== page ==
A Harp in Lowndes Square by Rachel Ferguson – A Middlebrow Classic

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“All time is one” can be seen as the theme of this unusual book. Set in the period before and during the First World War, this is no standard work of fictional autobiography but an almost mystical book about family, relationships and the sense that the past, the present and the future are all one. A deep work of fiction, it not only delves into the psyche of people who feel that they have a unique sense of the past, but also the importance of place in ‘hearing’ what has gone on before. It also looks at children who grow up with a mature view of their own attractions and responsibilities. There are times when the writing is stilted, bewildering and multi layered; there are also times when the reader can revel in the overturning of what an imperious character expects and demands. On the surface this seems to be a small book, but such is its depth and complexity that it turns out to be a big read. I was grateful to receive a copy from Dean Street Press as part of the Furrowed Middlebrow imprint.

Vere and James are twins born to a middle class family in London in the late nineteenth century. Together with their older sister, Lalage, they form an unusual group of precocious children in the social scene of parties and entertainments. They are close to their mother who is widowed relatively early and who provides a strange home life for her children, who grow into young adults who experience vivid hearing and sights of long dead people in the places where they lived. They have a peculiar relationship with their mother’s mother, Lady Vallant, who seeks to impose her will on her adult children and grandchildren. She is particularly attentive to James, as he begins to take responsibility for not only his sisters but the urge to volunteer for the Army. She tries to use her money and her iron determination to impose her will, but comes up against the narrator and main character of Vere for one of the monumental tussles of the book. There is a mystery at the heart of the book which only Vere can appreciate, and inspires many of her later actions. Her relationship with an actor is touching and unusual; this is far from a war book despite the time in which it is set.

Although it was originally published in 1936, this feels like a much more modern novel, as Vere’s honest narration reveals her own hesitations and fears, despite her clear sense of a mission to release her mother and others from her grandmother’s domination. Without clarification of a mystery of long ago childhoods, there are so many locked in emotions that no one in the family can truly live their lives. I found this a fascinating book, full of social history and insights into the human condition centred in a challenging family. It is not an easy read, and the style can be at times disjointed and opaque. Overall it is a strong and powerful testimony of a young woman in a taxing family situation, and how she uses her unusual gifts and strong relationship with her twin to survive and rescue her family.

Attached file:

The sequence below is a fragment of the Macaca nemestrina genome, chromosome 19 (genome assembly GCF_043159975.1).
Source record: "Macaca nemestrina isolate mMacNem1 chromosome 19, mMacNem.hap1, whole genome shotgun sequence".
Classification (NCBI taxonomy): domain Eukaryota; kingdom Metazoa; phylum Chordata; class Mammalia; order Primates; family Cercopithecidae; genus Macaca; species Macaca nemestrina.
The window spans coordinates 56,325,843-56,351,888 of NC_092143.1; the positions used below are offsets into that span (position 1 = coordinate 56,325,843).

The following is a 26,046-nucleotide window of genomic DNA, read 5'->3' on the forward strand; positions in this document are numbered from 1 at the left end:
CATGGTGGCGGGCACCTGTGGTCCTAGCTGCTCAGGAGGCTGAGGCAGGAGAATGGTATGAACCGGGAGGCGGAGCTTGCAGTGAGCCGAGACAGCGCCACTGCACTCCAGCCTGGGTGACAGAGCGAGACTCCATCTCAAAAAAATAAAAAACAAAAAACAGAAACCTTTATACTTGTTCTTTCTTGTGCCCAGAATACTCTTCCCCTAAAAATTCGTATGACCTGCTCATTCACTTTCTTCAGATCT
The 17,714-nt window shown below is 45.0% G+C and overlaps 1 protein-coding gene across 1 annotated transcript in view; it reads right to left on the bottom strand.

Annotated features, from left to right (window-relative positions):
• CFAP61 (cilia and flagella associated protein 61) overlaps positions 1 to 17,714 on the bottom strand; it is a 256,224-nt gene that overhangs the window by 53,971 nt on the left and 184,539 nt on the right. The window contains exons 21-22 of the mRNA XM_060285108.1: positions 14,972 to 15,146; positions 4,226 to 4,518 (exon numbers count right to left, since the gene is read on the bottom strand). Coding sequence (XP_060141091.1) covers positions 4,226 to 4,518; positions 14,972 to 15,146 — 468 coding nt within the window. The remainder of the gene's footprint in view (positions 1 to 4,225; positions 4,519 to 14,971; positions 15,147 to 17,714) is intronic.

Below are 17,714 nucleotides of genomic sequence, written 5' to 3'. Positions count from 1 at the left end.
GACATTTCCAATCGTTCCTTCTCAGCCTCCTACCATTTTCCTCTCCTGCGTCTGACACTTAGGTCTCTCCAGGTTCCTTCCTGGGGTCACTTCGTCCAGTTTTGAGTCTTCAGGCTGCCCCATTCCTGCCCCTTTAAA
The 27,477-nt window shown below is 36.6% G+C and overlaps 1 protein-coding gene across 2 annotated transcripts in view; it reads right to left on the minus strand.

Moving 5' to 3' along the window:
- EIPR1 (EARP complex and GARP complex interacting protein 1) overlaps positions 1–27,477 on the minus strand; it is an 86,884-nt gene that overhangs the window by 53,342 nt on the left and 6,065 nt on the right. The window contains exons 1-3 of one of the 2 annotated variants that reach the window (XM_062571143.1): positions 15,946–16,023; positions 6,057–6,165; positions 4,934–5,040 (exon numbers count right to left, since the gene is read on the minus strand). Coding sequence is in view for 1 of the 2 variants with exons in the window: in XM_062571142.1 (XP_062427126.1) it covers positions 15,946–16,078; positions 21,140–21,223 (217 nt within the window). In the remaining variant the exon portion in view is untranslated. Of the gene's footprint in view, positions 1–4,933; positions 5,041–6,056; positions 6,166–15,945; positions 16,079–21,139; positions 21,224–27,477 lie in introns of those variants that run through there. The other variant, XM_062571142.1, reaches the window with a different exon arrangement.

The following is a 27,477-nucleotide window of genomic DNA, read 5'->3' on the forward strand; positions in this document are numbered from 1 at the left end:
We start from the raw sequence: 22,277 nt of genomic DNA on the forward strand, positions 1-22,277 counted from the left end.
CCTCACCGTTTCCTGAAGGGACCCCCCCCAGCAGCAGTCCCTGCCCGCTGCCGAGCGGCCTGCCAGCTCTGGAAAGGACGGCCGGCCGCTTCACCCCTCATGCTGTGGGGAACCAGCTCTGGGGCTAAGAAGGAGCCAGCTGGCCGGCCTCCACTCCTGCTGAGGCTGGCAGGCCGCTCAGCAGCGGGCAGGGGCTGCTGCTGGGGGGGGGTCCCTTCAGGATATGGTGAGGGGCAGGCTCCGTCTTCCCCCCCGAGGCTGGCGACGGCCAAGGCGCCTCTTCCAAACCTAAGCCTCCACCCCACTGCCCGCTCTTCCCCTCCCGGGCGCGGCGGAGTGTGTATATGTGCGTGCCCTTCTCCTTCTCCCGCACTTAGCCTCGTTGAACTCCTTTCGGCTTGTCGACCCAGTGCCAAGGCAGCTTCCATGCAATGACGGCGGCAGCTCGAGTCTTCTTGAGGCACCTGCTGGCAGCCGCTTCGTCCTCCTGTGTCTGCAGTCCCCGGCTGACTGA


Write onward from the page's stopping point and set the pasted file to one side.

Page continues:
As you can see, this is one of several Furrowed Middlebrow reprints I have reviewed. If you study their blog http://furrowedmiddlebrow.blogspot.com/ you will discover many pieces about searching out obscure books and authors. There is even news of more books to come in January, which I am excited about!

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13 thoughts on “A Harp in Lowndes Square by Rachel Ferguson – A Middlebrow Classic

      1. Hi Julie. Oops, the comment above was actually by me, not realising Mike’s (husband) account was logged in! But to reply, strangely, ‘Bewildering Cares’ is the one I couldn’t get into, though it’s waiting by my bed to have another try! Hope all is well with family and course work. x

  1. Sounds fascinating. I only know Rachel Ferguson from “The Brontes went to Woolworth’s” (clearly she had a good ear for a title, unless it was her publisher!) and the fact that she said “I am often impressed by Angela Thirkell’s likeness to Jane Austen: both writers possess a superb command of rural atmosphere and of inducing inner laughter”. Admittedly they were good mates. In these days of LOL I rather like inner laughter.

    1. That’s a brilliant quote! Husband found me a copy of “Greenery Street” by Denis Mackail, AT’s brother. Apparently they were not close, but I remember that it was a lovely book when I read it several years ago. I will see…

  2. What a fascinating book that sounds; I think Ali’s read it, I can’t remember, and I recall thinking it wasn’t for me, but I’m not sure why. I can’t wait for the new batch in January, they sound very enticing.

    1. It is a strange book! Quietly engaging when you get into it, but not a terribly easy read. Yes, looking forward to those books in January! Meanwhile, I have started Ursula Orange’s “Begin Again”, which seems quite the book of “New Women”.

  3. I’m currently reading Ferguson’s Alas, Poor Lady so I’m delighted to see your review. I hadn’t heard anything about this one yet though I do own A Footman for the Peacock. I’ll have to add this one to the list as well!

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